In the early days of this blog, when I was still young and naïve, I described three seminal steps in my progress from being someone who accepted drivable suburbia as eternal to someone who would call himself an urbanist.
One of those steps was an observation made during a 2007 trip to Venice. Below, I quote my younger and more naïve self.
“One evening, I dined in a trattoria on the Piazza San Toma. (Best gnocchi I’ve ever had.) As I ate, an elderly gentleman entered. He was perhaps in his late 70s, tall and fit. His clothes showed wear, but were in good repair and nicely pressed. He carried a sparklingly clean pottery bowl.
“My Italian was limited, but I could discern that he wanted a double order of a favorite pasta to take it back to his apartment to share with his wife, who was physically unable to come to the trattoria. The proprietor of the trattoria knew the gentleman and greeted him with warmth and enthusiasm. Several friends who were dining in a rear room were advised of his presence. They came forward to sit with him as he awaited his order.
“The conversation, although far beyond my ability to understand, was voluble and good-natured. Even the son of the proprietor, who clearly wanted to be elsewhere on the warm spring evening, talked familiarly with the gentleman and smiled for the first time all evening.”
In the three years since I wrote those words, I’ve had many opportunities to observe the American approach to eldercare. Between my wife and me, we’ve either coordinated or observed as numerous parents, uncles, and aunts made the transition from family homes to senior care facilities. Not all made the transition directly. Some spent time in other settings, such as RVs or mountain cabins, enjoying the early years of their retirements. But all have concluded their journeys in senior care facilities, whether assisted or independent living.
Remarkably, all but one have been pleased by the transition. And the ones who resisted the move with tenacity now regret their obstinacy. (The one hold-out continues to buck medical advice and demands to return to his former home. But every time he gets there, he suffers a relapse and is hauled back to the hospital. There can be bull-headed geriatrics, especially at the age of 89.)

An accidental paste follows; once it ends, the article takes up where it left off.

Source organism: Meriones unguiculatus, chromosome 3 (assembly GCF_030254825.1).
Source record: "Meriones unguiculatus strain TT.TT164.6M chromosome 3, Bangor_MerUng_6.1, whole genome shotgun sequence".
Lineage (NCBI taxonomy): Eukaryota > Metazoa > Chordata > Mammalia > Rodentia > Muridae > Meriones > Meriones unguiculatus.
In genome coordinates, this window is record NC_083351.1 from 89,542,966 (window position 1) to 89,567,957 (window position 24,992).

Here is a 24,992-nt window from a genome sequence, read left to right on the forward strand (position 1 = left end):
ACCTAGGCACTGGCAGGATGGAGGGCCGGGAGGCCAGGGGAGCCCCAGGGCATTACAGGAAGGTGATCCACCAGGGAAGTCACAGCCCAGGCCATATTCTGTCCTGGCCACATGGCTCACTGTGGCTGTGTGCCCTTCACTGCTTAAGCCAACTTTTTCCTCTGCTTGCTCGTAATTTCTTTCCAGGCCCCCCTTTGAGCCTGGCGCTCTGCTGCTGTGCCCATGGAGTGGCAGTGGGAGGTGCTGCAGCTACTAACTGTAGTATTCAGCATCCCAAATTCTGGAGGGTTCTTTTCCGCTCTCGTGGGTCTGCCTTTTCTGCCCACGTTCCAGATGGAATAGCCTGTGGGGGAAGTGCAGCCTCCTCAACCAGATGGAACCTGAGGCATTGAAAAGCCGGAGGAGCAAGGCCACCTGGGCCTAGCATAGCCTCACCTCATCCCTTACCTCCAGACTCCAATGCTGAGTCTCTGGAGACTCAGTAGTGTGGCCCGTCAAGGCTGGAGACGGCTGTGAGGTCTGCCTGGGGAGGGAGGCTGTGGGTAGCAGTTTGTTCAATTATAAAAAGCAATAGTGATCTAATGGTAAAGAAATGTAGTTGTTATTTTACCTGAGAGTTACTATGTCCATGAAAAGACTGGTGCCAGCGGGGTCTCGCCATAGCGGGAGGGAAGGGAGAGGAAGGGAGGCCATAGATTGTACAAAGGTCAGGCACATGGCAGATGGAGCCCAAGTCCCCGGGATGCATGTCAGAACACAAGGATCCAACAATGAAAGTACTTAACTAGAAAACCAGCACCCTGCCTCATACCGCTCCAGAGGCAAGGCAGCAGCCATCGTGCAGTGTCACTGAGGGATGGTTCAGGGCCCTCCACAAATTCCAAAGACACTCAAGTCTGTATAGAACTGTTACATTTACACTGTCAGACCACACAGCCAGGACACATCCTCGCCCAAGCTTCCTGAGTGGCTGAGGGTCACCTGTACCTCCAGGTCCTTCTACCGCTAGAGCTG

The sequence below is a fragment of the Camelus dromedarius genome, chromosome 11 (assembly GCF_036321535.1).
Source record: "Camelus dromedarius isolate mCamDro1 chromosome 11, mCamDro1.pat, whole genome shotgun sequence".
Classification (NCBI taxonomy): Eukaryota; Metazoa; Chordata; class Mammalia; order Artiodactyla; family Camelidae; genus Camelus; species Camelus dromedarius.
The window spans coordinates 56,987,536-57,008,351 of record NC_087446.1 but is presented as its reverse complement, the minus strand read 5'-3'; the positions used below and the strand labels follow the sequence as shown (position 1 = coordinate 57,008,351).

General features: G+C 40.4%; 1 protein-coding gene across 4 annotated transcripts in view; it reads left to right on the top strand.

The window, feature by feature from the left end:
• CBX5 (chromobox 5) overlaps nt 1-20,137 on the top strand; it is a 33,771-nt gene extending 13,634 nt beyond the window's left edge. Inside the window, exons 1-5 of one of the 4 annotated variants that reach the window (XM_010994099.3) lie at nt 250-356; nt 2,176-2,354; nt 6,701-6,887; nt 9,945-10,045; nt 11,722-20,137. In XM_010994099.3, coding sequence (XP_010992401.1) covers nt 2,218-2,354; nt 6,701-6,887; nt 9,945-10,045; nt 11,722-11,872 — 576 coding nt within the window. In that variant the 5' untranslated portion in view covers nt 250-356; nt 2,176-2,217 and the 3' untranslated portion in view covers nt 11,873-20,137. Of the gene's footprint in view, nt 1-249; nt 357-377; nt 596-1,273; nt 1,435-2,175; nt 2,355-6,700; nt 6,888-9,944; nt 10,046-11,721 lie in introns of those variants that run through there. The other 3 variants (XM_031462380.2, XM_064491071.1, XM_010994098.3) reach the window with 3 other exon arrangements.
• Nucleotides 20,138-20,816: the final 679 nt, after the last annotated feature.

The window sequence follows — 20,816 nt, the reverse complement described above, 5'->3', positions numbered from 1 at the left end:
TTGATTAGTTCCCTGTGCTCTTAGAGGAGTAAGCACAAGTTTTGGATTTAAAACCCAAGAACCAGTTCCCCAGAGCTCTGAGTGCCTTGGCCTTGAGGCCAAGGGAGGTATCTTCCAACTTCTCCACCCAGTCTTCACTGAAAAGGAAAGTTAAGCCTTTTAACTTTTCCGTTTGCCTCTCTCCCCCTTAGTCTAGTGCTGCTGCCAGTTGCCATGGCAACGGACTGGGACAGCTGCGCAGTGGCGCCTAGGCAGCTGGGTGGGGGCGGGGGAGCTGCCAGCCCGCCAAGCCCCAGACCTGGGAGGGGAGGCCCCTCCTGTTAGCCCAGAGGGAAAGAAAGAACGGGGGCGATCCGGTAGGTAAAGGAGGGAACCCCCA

But as content as my various relatives and in-laws may be in their new settings, I still think back to the Venetian gentleman. I suspect that none of the Americans seniors I know experience moments as exhilarating as the trattoria reunion I witnessed.
However, I’ve also come to wonder about the remainder of the Venetian gentleman’s daily life. Living with an invalid wife on a minor Venetian plaza, how does he spend his winter days? Sitting at a window watching the rain lash the empty pavement? Compared to that life, bingo in the recreation room of a senior living facility may look attractive.
I suspect that there is a way to combine the comfort and security of the American approach to eldercare with the backslapping moments of greeting the Venetian friends with whom one has lived a life. The Venn diagram overlap may be small, but I’ll wager that it exists. And I’m positive that the overlap lies within the area of walkable urbanism.
Over the next few weeks, I’ll explore different aspects of how urbanism can make better lives for senior citizens, from transit to housing options to socialization to walkability. And I’ll be eager for the input of others. If we work together, perhaps we can have solutions in place by the time I need them.
As always, your questions or comments will be appreciated. Please comment below or email me. And thanks for reading. - Dave Alden (email@example.com)